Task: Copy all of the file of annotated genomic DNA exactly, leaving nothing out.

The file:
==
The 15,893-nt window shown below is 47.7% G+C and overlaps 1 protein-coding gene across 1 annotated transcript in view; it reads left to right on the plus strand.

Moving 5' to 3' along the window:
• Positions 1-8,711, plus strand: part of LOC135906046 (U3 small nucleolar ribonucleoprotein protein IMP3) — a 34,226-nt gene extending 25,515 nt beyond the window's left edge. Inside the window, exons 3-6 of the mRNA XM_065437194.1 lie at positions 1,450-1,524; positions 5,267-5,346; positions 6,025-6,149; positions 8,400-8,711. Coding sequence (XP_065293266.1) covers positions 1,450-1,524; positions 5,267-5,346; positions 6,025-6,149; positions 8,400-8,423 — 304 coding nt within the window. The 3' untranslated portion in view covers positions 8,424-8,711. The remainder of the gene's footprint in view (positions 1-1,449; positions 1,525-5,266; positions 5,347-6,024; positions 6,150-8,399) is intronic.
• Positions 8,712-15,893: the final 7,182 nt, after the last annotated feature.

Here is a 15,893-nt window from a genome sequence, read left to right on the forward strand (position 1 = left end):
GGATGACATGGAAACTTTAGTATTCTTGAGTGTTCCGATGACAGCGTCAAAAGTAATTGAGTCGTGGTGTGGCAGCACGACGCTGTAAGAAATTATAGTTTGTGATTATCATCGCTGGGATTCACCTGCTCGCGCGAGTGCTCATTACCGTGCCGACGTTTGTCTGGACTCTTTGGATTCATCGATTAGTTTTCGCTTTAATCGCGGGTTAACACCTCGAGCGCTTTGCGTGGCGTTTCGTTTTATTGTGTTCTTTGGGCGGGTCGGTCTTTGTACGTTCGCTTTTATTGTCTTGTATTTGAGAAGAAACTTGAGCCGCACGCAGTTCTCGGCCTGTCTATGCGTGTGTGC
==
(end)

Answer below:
The 15,893-nt window shown below is 47.7% G+C and overlaps 1 protein-coding gene across 1 annotated transcript in view; it reads left to right on the plus strand.

Moving 5' to 3' along the window:
• Positions 1-8,711, plus strand: part of LOC135906046 (U3 small nucleolar ribonucleoprotein protein IMP3) — a 34,226-nt gene extending 25,515 nt beyond the window's left edge. Inside the window, exons 3-6 of the mRNA XM_065437194.1 lie at positions 1,450-1,524; positions 5,267-5,346; positions 6,025-6,149; positions 8,400-8,711. Coding sequence (XP_065293266.1) covers positions 1,450-1,524; positions 5,267-5,346; positions 6,025-6,149; positions 8,400-8,423 — 304 coding nt within the window. The 3' untranslated portion in view covers positions 8,424-8,711. The remainder of the gene's footprint in view (positions 1-1,449; positions 1,525-5,266; positions 5,347-6,024; positions 6,150-8,399) is intronic.
• Positions 8,712-15,893: the final 7,182 nt, after the last annotated feature.

Here is a 15,893-nt window from a genome sequence, read left to right on the forward strand (position 1 = left end):
GGATGACATGGAAACTTTAGTATTCTTGAGTGTTCCGATGACAGCGTCAAAAGTAATTGAGTCGTGGTGTGGCAGCACGACGCTGTAAGAAATTATAGTTTGTGATTATCATCGCTGGGATTCACCTGCTCGCGCGAGTGCTCATTACCGTGCCGACGTTTGTCTGGACTCTTTGGATTCATCGATTAGTTTTCGCTTTAATCGCGGGTTAACACCTCGAGCGCTTTGCGTGGCGTTTCGTTTTATTGTGTTCTTTGGGCGGGTCGGTCTTTGTACGTTCGCTTTTATTGTCTTGTATTTGAGAAGAAACTTGAGCCGCACGCAGTTCTCGGCCTGTCTATGCGTGTGTGC